Day 3: I toy with the idea of going to the Cape, but it is Saturday of a holiday weekend and I decide not to risk the traffic and crowds. Five months of getting up at 5 am to work and fish (not in that order) finally catches up with me, and I forgo fishing and sleep in. I curse myself the entire day for being soft.

Day 4: It's back up at 5 and off for the coast. Again a brief frenzy at one of the beaches, fishermen materializing like phantoms, and five fish, bam bam bam, before it ends. I cruise 127 in search of gulls and fish, see neither, and head for home.

Day 5: I meet Matt and we work five or six beaches. We each take a fish blind casting, but the action is slow, particularly for this time of year. Where can they be? Nearly everyone I talk to on the north shore says this is one of the worst fishing years in recent memory, and I agree, though it comes as a surprise seeing the reports I had been getting from New Jersey, Rhode Island, and Cape Cod. It seems as if the bass just never made it as far as the north shore in any great numbers, particularly disappointing when on the verge of a six fishless months. But though it's slow, I'm buoyed by the fact that I'm off tomorrow, a weekday, and I'll salvage this week by heading down to Cape Cod and catching my limit. As I sleep, linesiders whirl through my dreams.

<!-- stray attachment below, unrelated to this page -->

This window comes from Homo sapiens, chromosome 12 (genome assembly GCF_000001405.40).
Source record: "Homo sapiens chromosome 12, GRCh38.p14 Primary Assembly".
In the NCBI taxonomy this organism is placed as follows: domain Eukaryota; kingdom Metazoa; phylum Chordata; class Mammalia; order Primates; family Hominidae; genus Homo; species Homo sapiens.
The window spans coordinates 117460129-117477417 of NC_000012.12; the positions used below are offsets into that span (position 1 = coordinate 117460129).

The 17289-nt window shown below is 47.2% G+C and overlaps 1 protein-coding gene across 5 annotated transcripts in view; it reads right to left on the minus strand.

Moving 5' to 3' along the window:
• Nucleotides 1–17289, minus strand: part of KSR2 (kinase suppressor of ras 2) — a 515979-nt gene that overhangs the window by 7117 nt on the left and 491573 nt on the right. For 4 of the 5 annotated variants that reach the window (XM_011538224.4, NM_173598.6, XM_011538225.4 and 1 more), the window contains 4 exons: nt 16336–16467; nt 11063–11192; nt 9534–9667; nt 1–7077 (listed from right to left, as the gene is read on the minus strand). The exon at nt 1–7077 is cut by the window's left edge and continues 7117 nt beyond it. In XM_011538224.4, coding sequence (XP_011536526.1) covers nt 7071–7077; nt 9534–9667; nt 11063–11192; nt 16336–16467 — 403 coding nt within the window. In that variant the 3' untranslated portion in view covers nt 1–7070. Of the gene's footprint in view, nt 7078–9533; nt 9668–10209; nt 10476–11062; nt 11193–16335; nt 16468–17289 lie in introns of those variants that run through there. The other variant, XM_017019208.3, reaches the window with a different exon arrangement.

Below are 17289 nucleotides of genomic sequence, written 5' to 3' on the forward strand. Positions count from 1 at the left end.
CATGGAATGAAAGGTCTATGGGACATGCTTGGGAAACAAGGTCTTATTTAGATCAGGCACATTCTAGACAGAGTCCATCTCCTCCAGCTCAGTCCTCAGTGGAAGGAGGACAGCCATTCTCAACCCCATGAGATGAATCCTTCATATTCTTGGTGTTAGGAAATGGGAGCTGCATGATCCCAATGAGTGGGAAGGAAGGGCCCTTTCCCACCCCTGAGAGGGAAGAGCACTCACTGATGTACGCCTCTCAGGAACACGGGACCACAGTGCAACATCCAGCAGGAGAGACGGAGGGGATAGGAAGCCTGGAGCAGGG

Day 6: I get up early for no reason. A Nor'easter, the remnants of a tropical storm whose name I forget, is raging outside. I check the weather map on the net and the weather on the Cape is even worse. The rain I can handle, but the wind gusts will take a 50-foot cast and return 40 feet of it, and I decide not to drive 2.5 hours to deal with that. I take a short ride and see that the Ipswich lobster fleet have left their moorings and taken safe harbor at the town wharf, a more dependable predictor of bad weather than any N.O.A.A. forecast.

Back home, I break down the strung up rod and clean it, strip the line off of the reel and clean it, too, and am considering stowing all of my gear for the off season, then don't. Saturday is only four days away. I wind the line back on the reel and string up the rod.

The fish gods might smile on me yet. ~ Dave

About Dave:

Dave Micus lives in Ipswich, Massachusetts. He is an avid striped bass fly fisherman, writer and instructor. He writes a fly fishing column for the Port City Planet newspaper of Newburyport, MA (home of Plum Island and Joppa Flats) and teaches a fly fishing course at Boston University.